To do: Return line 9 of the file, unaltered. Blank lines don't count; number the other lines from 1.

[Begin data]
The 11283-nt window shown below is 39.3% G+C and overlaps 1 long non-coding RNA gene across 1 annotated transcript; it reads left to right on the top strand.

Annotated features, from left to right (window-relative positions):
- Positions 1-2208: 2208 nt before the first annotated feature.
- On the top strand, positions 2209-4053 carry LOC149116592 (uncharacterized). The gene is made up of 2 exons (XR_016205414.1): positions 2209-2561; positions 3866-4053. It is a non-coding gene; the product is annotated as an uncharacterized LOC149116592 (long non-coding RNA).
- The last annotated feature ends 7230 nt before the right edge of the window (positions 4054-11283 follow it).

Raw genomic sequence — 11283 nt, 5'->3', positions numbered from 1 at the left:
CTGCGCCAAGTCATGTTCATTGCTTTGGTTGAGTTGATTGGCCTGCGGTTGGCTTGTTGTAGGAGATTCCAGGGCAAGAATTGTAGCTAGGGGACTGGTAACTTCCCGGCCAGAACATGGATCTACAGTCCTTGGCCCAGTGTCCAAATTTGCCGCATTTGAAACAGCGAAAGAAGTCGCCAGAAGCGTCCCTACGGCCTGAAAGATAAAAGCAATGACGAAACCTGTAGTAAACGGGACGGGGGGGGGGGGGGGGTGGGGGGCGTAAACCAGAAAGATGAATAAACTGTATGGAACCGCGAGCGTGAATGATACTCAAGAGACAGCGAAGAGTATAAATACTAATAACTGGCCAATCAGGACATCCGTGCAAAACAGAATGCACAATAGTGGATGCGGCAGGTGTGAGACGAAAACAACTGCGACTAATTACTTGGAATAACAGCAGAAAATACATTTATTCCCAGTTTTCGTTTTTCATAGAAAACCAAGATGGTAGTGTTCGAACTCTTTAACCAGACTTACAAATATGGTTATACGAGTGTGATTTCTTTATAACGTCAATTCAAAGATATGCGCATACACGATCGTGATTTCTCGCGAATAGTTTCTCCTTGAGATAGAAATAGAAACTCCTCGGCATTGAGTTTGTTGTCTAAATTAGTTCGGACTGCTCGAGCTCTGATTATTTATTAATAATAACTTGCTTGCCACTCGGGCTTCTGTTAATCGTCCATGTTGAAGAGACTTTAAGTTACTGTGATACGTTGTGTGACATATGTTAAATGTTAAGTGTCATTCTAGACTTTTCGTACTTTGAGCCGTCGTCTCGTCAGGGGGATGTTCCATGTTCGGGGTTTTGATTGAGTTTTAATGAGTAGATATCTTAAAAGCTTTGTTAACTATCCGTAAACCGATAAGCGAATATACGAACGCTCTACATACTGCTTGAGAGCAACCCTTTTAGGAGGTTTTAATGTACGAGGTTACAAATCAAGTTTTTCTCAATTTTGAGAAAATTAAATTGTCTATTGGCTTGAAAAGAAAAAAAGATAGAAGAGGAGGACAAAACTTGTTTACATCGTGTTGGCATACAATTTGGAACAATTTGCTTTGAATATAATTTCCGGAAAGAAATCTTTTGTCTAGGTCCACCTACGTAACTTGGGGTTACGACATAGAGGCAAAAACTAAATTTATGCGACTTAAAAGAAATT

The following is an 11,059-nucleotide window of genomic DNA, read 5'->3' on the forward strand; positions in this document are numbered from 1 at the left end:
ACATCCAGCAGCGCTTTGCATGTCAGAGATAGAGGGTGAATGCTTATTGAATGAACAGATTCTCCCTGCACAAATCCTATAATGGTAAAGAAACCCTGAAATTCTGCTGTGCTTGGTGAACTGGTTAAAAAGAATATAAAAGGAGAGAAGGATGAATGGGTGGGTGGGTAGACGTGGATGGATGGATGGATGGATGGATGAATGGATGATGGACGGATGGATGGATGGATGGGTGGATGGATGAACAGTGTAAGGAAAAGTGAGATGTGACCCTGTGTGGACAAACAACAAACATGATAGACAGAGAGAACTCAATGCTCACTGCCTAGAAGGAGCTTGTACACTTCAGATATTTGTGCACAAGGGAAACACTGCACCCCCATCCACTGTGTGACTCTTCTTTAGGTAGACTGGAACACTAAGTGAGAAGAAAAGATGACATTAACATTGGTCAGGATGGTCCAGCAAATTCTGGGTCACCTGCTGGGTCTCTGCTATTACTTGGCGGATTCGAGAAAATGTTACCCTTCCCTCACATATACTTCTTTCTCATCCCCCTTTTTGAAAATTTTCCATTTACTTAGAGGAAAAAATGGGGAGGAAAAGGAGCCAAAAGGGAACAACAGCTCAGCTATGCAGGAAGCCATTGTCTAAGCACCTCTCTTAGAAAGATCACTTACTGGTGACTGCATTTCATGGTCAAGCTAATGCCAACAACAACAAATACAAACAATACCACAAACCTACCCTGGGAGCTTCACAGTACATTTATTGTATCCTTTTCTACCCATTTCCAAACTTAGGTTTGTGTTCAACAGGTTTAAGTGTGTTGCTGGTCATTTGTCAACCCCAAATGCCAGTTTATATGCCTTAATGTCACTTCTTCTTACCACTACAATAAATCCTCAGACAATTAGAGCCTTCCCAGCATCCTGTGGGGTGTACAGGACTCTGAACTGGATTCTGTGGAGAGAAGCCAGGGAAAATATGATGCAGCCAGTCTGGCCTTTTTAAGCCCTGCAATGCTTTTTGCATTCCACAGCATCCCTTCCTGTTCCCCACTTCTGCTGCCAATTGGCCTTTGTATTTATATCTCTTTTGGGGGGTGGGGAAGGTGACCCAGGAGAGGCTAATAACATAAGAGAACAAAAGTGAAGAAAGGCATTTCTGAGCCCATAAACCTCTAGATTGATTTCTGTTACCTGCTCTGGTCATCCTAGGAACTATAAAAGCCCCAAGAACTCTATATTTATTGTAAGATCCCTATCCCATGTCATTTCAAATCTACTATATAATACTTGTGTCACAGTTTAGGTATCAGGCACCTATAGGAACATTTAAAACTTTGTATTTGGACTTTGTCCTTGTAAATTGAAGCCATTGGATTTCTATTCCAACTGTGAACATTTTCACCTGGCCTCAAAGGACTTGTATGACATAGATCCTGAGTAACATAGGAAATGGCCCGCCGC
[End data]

ACATCCAGCAGCGCTTTGCATGTCAGAGATAGAGGGTGAATGCTTATTGAATGAACAGATTCTCCCTGCACAAATCCTATAATGGTAAAGAAACCCTGAAATTCTGCTGTGCTTGGTGAACTGGTTAAAAAGAATATAAAAGGAGAGAAGGATGAATGGGTGGGTGGGTAGACGTGGATGGATGGATGGATGGATGGATGAATGGATGATGGACGGATGGATGGATGGATGGGTGGATGGATGAACAGTGTAAGGAAAAGTGAGATGTGACCCTGTGTGGACAAACAACAAACATGATAGACAGAGAGAACTCAATGCTCACTGCCTAGAAGGAGCTTGTACACTTCAGATATTTGTGCACAAGGGAAACACTGCACCCCCATCCACTGTGTGACTCTTCTTTAGGTAGACTGGAACACTAAGTGAGAAGAAAAGATGACATTAACATTGGTCAGGATGGTCCAGCAAATTCTGGGTCACCTGCTGGGTCTCTGCTATTACTTGGCGGATTCGAGAAAATGTTACCCTTCCCTCACATATACTTCTTTCTCATCCCCCTTTTTGAAAATTTTCCATTTACTTAGAGGAAAAAATGGGGAGGAAAAGGAGCCAAAAGGGAACAACAGCTCAGCTATGCAGGAAGCCATTGTCTAAGCACCTCTCTTAGAAAGATCACTTACTGGTGACTGCATTTCATGGTCAAGCTAATGCCAACAACAACAAATACAAACAATACCACAAACCTACCCTGGGAGCTTCACAGTACATTTATTGTATCCTTTTCTACCCATTTCCAAACTTAGGTTTGTGTTCAACAGGTTTAAGTGTGTTGCTGGTCATTTGTCAACCCCAAATGCCAGTTTATATGCCTTAATGTCACTTCTTCTTACCACTACAATAAATCCTCAGACAATTAGAGCCTTCCCAGCATCCTGTGGGGTGTACAGGACTCTGAACTGGATTCTGTGGAGAGAAGCCAGGGAAAATATGATGCAGCCAGTCTGGCCTTTTTAAGCCCTGCAATGCTTTTTGCATTCCACAGCATCCCTTCCTGTTCCCCACTTCTGCTGCCAATTGGCCTTTGTATTTATATCTCTTTTGGGGGGTGGGGAAGGTGACCCAGGAGAGGCTAATAACATAAGAGAACAAAAGTGAAGAAAGGCATTTCTGAGCCCATAAACCTCTAGATTGATTTCTGTTACCTGCTCTGGTCATCCTAGGAACTATAAAAGCCCCAAGAACTCTATATTTATTGTAAGATCCCTATCCCATGTCATTTCAAATCTACTATATAATACTTGTGTCACAGTTTAGGTATCAGGCACCTATAGGAACATTTAAAACTTTGTATTTGGACTTTGTCCTTGTAAATTGAAGCCATTGGATTTCTATTCCAACTGTGAACATTTTCACCTGGCCTCAAAGGACTTGTATGACATAGATCCTGAGTAACATAGGAAATGGCCCGCCGC